Today, the European Parliament voted to oppose the import of three genetically modified (GM) soybeans into the European Union. It said the Commission’s proposed authorisation of GM soybeans MON 87705×MON 89788, FG72 and MON 87708×MON 89788 for use as food and feed was “not consistent with Union law” that aims at a high level of health and environmental protection.
It is the third time in a few months that the Parliament clashes with the Commission over its policy on genetically modified organisms (GMOs). In October last year, MEPs rejected a flawed Commission proposal that would give national governments a theoretical right to ban GMOs approved for import. They called on the Commission to develop a new proposal. In December, the Parliament also rejected the import of Monsanto’s GM maize NK603 × T25 and called for a moratorium on GMO authorisations until new rules are introduced.
Friends of the Earth Europe, Greenpeace, Slow Food and IFOAM EU have welcomed the Parliament’s stand against the Commission.
Mute Schimpf, food campaigner at Friends of the Earth Europe, said: “Today’s vote shows that GM-crops are unwanted by both people and the politicians they elect, and that the authorisation system for them is unfit for purpose. The European Commission must respect the decision-making power of the Parliament.”
Franziska Achterberg, EU food policy director at Greenpeace, said: “The Parliament’s message is loud and clear: the Commission cannot carry on taking decisions on GM crops by itself, without the backing of EU governments, parliament and citizens. The Commission needs to rethink the GMO approval system. Until it does, no new GM crops should be approved.”
Eric Gall, policy manager at IFOAM EU, said: “Importing these GM soybeans could expose consumers and farm animals in the EU to adverse effects from the herbicides they have been sprayed with  and, to date, the effects of the herbicide plus GMO combination has not been assessed. Neither have the herbicide cocktails proposed. No herbicide-tolerant GMOs should be authorised until this has been done,”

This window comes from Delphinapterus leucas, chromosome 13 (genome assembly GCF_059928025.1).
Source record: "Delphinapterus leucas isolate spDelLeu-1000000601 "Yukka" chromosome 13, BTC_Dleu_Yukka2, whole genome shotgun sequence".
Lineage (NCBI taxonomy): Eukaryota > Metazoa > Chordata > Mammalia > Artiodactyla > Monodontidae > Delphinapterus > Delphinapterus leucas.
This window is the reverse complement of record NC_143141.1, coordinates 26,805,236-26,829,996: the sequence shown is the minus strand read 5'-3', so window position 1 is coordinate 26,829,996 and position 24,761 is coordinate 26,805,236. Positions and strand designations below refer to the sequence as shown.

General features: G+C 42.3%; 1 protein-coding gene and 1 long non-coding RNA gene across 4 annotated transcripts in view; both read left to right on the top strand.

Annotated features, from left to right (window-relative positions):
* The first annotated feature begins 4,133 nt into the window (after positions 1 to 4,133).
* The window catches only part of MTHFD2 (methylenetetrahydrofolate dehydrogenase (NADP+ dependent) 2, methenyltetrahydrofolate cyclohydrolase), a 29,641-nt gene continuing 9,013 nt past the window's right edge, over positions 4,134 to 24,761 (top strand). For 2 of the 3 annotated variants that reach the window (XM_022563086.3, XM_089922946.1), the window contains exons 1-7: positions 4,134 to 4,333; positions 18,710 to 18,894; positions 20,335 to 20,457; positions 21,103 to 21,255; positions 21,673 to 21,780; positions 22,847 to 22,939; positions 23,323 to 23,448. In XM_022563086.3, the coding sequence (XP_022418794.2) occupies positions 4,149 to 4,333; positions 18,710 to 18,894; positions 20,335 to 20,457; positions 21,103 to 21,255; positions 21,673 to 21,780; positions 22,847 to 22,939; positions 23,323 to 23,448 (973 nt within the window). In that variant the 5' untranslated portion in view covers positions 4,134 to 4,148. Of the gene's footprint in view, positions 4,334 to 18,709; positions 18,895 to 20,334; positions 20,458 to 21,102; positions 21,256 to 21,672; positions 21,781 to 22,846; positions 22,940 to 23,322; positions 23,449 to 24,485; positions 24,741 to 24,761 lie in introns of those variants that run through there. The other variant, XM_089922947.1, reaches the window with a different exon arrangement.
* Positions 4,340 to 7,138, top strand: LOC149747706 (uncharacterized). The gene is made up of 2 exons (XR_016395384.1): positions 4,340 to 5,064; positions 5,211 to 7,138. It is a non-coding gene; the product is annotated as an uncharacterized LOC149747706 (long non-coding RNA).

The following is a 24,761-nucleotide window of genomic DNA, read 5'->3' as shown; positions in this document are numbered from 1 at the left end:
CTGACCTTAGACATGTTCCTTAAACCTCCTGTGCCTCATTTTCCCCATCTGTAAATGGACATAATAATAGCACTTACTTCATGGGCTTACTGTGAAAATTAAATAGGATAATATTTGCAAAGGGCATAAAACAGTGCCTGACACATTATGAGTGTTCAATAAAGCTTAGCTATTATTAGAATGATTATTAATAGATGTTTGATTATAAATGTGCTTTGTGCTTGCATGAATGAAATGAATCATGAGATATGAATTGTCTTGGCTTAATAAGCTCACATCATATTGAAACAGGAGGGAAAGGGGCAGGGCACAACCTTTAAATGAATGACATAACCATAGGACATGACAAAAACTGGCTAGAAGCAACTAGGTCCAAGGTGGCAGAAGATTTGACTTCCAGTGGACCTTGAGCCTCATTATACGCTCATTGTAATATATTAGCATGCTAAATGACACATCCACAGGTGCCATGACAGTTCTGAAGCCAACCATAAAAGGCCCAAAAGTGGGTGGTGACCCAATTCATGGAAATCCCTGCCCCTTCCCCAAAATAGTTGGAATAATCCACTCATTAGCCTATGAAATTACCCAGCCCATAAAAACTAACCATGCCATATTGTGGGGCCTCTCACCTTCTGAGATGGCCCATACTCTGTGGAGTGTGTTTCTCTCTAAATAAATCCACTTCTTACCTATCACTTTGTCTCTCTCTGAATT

Ursula Hudson, president of Slow Food Germany, stated: “No more than 13 out of 28 EU Member States voted in favour of allowing the import of these GM soybeans into the EU, whilst an equal number has voted against. Yet, the Commission authorises them. We urgently need a new authorisation mechanism as well as clear labelling for citizens to make informed choices.”
The three GM soybeans are engineered to tolerate spraying with glyphosate or a combination of glyphosate with other herbicides. Residues of these herbicides are likely to be found on imported grains. The WHO has classified glyphosate as a probable carcinogen. The European Food Safety Authority (EFSA) has not assessed the risks associated with its use on GM crops, nor the effects of combinations of glyphosate with other herbicides. These combinations give rise to serious health concerns and EU law requires their evaluation.
The Parliament’s objection is not binding for the Commission.